What is Threat Modeling? How It Works

Threat Modeling

Threat modeling is a structured approach that aims to identify security needs, identify potential vulnerabilities and security threats, quantify threat and vulnerability and prioritize remediation options.

 

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What is threat modeling?

Threat modeling is a way to identify the threat agents that could cause damage to an application or computer system. To see the extent of damage they can do, it adopts the viewpoint of malicious hackers. Organizations conduct threat modeling by analyzing the software architecture and business context. This allows for a deeper understanding of the system and uncovers important aspects. Organizations usually conduct threat modeling at the design stage of a new application. This helps developers discover vulnerabilities and understand the security implications of their code and configuration decisions. In four steps, threat modeling is done by developers.

  • Diagram. How are we building it?
  • Identify threats. What can go wrong?
  • Protect against threats.
  • Validate. Did we take action on each step?

Threat modeling has many advantages

If done correctly, threat modeling can give a clear line-of-sight across a software project and help justify security efforts. Threat modeling allows organizations to identify security threats and make informed decisions about how to deal with them. Without it, decision-makers might act rashly on the basis of little or no supporting evidence.

A well-documented threat modeling gives assurances that can be used to explain and defend the security position of an application or computer system. If the development organization is serious about security threat modeling is the best way to accomplish the following:

  • Detect problems early on in the software development cycle ( SDLC) – before coding starts.
  • You may be able to spot design flaws that are not obvious by code reviews and traditional testing methods.
  • You might be open to new ways of attacking that you didn’t know about.
  • Help target testing and code review to maximize testing budgets.
  • Identify security needs
  • Prevent costly recoding after deployment by addressing problems prior to software release.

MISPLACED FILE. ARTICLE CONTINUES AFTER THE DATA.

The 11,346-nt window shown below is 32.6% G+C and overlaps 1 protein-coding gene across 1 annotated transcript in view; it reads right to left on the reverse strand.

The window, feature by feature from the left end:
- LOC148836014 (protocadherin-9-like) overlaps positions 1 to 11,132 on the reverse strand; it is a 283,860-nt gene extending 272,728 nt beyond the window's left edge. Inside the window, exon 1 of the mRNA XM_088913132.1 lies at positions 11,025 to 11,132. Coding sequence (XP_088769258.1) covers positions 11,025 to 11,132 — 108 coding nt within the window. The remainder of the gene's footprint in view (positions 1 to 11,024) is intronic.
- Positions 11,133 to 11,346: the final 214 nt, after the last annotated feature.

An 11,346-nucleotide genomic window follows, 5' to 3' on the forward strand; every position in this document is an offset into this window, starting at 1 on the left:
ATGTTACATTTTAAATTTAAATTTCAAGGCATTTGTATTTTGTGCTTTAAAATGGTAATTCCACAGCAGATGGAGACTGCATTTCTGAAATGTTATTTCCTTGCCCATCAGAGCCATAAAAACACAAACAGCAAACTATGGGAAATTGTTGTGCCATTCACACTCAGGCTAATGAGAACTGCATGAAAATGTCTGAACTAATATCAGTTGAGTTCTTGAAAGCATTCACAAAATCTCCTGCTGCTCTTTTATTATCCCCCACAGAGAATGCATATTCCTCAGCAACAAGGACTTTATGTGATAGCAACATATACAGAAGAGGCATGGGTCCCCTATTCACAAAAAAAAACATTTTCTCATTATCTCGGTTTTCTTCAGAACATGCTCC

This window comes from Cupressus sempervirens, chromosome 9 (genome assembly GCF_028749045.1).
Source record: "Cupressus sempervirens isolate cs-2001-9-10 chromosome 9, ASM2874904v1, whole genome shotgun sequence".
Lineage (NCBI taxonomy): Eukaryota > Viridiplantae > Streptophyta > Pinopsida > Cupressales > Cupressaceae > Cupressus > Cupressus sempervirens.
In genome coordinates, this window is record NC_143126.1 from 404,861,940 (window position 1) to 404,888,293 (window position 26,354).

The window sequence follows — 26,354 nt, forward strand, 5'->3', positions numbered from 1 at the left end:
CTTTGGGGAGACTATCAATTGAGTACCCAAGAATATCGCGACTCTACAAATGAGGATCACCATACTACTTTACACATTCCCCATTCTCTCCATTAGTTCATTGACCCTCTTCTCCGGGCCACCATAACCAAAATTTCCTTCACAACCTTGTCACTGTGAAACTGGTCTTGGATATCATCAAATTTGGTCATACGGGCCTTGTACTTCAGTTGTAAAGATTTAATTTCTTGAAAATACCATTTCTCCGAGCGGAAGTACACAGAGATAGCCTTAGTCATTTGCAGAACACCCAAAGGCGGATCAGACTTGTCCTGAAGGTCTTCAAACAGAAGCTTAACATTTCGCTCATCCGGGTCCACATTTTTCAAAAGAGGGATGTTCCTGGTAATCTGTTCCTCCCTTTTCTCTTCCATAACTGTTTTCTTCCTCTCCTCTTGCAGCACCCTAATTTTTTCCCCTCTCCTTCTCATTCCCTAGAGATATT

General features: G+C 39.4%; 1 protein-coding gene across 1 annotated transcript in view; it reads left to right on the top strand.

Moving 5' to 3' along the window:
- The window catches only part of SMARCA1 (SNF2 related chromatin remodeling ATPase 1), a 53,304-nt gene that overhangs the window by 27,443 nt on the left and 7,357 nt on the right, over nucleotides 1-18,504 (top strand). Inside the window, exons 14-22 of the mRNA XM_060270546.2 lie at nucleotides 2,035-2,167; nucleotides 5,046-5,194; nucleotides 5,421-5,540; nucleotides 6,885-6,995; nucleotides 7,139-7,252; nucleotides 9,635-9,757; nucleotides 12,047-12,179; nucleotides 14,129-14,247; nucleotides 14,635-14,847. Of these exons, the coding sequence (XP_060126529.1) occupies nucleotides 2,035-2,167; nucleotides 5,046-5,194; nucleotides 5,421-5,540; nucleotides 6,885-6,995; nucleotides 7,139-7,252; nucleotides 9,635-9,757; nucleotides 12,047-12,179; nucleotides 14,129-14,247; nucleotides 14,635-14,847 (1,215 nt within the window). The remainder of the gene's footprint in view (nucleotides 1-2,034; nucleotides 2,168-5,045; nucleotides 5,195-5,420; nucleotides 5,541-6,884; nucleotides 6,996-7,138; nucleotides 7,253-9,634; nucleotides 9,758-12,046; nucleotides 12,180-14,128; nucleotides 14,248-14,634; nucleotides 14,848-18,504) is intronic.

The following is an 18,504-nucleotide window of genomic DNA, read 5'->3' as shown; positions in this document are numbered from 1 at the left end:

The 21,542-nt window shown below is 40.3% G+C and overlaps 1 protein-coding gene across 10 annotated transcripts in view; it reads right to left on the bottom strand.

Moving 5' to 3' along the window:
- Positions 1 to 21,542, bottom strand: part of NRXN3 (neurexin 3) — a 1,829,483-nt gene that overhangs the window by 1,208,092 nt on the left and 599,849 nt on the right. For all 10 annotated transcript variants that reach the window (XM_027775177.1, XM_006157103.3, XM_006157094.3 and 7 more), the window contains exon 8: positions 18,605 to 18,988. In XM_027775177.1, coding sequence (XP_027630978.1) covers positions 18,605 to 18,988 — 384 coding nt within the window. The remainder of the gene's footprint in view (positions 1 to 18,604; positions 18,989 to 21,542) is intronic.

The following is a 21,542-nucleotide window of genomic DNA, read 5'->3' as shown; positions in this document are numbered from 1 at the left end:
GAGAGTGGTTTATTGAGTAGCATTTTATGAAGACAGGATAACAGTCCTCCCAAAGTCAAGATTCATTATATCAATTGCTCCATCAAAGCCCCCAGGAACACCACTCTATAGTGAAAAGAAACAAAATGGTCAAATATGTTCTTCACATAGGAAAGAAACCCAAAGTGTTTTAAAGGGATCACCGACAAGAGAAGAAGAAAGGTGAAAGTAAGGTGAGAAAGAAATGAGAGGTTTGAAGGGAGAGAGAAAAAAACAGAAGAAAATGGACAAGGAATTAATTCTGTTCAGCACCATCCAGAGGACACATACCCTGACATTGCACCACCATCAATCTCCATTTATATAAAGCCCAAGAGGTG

• Consider security issues that are unique to your application as threats, beyond the usual attacks.
  • Frameworks are important for your applications.
  • To deduce the components that attackers will be targeting, highlight assets, threat agents, controls, and controls.
  • The system architecture can be used to model the location of potential attackers and their motivations.

Threat modeling misconceptions

Threat modeling can be misunderstood as a security process. Many people think threat modeling is a design-stage activity. Others see it as an option that code review or penetration test can replace. Some others believe the process is too complex. These misconceptions can be dispelled by the following:

Code reviews and penetration testing are not a substitute for threat modeling. However, security assessment (e.g. threat modeling) is more effective at revealing design flaws.

It’s important to perform a threat model following deployment. Monitoring weaknesses allows for quicker and more effective remediation. You can’t be sure that all threats are being addressed if you don’t understand the application’s potential dangers.

Threat modeling doesn’t have to be difficult. Unfortunately, many developers find it intimidating. It can appear daunting at first glance. However, if you break up the tasks into workable steps, performing a threat model on a simple web application–or even a complex architecture–becomes systematic. It is important to begin with the best practices.

 

The best practices for threat modeling

Threat modeling’s most important application is to promote security understanding among the entire team. This is the first step towards making security everyone’s responsibility. Threat modeling is conceptually simple. These are the five best practices for creating and updating a threat modeling model.

1. The scope and depth of analysis should be agreed upon with stakeholders. Each development team should then determine the depth of analysis required to threat model the software.

2. Get a visual understanding of your threat modeling.

3. To model the attack potential, identify software assets, security controls and threat agents. Then, draw their locations and create a security model (see Figure 1). After you have created a model of the system, you can use methods such as STRIDE to identify potential problems (i.e. the threats).

4. Identify threats

Is there a way for a threat agent to reach an asset and not need to go through a control?

Can a threat agent overthrow this security system?

What can a threat agent do in order to defeat this control?

5. Make a traceability matrix that identifies missing or weak security controls and track their control paths. It’s possible to attack the software asset if you can reach it without passing through security controls. Consider whether the control would stop a threat agent, or if they would have ways to bypass it.

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